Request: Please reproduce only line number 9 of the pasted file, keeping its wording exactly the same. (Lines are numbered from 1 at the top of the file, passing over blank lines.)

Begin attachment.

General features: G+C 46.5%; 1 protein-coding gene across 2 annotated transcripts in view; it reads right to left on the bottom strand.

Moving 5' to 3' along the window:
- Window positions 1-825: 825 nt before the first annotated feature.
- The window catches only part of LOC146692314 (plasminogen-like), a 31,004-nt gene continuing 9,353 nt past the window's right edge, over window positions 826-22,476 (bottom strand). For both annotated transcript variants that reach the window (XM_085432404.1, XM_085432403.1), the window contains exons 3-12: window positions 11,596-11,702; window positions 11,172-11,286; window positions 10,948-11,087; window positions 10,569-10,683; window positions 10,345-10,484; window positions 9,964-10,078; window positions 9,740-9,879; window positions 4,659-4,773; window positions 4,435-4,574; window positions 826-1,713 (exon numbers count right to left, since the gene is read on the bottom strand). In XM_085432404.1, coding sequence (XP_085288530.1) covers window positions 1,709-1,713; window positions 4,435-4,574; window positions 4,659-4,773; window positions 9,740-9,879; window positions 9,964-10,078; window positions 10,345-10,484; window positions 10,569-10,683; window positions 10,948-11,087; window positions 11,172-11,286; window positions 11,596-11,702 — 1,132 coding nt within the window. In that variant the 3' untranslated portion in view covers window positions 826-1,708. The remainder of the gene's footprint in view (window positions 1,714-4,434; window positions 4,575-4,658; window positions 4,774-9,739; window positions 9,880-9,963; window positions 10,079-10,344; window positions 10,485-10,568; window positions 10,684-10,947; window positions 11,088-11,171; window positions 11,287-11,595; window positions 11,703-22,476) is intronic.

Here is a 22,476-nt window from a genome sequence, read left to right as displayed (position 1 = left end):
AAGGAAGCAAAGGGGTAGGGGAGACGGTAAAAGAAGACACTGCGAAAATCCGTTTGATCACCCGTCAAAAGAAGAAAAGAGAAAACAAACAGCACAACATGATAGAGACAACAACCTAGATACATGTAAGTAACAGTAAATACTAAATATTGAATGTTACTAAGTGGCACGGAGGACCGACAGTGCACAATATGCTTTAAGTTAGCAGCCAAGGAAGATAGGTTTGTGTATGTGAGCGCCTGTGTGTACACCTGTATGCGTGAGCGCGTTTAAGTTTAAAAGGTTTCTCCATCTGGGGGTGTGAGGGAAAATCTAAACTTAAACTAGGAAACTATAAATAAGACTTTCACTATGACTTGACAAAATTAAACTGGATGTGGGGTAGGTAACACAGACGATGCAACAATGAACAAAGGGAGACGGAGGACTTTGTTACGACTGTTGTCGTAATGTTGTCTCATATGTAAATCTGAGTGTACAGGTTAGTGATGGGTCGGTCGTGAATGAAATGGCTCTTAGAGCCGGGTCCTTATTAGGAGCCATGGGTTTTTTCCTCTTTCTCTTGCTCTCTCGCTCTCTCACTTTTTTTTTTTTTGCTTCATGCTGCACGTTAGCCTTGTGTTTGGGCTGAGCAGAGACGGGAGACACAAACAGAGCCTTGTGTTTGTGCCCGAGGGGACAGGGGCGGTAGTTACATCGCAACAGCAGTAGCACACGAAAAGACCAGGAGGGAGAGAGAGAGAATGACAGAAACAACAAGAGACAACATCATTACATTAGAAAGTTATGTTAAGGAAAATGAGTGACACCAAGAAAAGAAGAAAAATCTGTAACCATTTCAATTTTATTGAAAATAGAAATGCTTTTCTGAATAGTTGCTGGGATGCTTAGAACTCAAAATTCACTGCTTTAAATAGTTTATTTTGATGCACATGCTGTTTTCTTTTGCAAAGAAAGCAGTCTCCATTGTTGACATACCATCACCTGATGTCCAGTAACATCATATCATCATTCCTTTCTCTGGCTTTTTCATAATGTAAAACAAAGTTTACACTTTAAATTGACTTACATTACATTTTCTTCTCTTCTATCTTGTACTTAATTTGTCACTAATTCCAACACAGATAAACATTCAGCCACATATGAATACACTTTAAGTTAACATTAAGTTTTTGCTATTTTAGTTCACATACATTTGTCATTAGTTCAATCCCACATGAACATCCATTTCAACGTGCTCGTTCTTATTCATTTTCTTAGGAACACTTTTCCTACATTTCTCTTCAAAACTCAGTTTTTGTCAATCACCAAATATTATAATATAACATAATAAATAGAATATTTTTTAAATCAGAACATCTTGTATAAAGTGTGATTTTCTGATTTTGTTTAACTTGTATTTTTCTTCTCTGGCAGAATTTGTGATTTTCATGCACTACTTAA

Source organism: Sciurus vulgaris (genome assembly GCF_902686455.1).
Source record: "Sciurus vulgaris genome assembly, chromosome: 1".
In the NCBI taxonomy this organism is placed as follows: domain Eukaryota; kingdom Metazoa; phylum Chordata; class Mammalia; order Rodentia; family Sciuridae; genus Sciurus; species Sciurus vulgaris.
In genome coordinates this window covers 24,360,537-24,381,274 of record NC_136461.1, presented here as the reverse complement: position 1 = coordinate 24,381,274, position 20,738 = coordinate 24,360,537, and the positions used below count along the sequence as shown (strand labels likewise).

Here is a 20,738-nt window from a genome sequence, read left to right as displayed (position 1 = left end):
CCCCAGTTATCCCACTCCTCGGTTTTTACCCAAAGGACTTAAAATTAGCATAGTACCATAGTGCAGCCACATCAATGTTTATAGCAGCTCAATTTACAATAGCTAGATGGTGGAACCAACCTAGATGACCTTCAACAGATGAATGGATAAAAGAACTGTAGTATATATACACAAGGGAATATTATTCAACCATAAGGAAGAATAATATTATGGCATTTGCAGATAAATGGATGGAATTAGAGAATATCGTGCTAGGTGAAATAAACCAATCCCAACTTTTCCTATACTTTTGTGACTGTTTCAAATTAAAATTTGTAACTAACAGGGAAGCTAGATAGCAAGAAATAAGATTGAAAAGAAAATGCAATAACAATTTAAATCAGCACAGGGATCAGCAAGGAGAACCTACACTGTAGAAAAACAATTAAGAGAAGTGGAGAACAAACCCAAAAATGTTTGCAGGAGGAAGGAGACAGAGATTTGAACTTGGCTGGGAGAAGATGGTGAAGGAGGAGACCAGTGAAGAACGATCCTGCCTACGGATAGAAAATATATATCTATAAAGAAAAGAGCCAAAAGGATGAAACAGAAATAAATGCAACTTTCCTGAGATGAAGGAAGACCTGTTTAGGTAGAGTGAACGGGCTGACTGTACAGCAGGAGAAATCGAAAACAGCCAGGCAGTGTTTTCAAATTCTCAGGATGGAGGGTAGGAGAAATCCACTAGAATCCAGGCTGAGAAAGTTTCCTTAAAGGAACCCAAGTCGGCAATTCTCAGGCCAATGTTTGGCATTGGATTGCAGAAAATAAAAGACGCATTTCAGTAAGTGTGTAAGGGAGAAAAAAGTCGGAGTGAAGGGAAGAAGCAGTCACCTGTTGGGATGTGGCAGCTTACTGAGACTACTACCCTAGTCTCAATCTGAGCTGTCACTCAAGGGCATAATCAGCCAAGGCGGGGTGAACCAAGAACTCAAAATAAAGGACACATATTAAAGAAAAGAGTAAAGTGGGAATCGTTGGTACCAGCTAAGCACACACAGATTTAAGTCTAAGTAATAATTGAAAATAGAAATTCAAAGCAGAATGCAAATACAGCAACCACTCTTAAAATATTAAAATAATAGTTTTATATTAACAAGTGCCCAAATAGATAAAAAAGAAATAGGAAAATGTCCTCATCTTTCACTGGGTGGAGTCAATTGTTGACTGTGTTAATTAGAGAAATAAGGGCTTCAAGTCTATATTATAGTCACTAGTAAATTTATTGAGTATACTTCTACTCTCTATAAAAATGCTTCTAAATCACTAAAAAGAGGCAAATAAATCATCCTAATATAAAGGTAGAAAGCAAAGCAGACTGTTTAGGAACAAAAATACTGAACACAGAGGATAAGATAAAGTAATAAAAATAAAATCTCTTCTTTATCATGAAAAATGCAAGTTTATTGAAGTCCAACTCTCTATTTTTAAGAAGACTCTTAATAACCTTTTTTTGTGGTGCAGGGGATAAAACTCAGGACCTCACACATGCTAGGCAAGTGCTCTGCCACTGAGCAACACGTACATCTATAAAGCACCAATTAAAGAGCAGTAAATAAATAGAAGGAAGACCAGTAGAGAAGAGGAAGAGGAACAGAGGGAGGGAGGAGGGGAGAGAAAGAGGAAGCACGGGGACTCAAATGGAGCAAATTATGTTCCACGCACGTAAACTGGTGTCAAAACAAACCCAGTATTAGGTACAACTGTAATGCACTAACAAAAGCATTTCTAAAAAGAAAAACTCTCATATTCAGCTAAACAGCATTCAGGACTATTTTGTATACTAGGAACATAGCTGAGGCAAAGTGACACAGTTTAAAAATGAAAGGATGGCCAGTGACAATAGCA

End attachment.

In the NCBI taxonomy this organism is placed as follows: domain Eukaryota; kingdom Metazoa; phylum Chordata; class Mammalia; order Rodentia; family Sciuridae; genus Sciurus; species Sciurus vulgaris.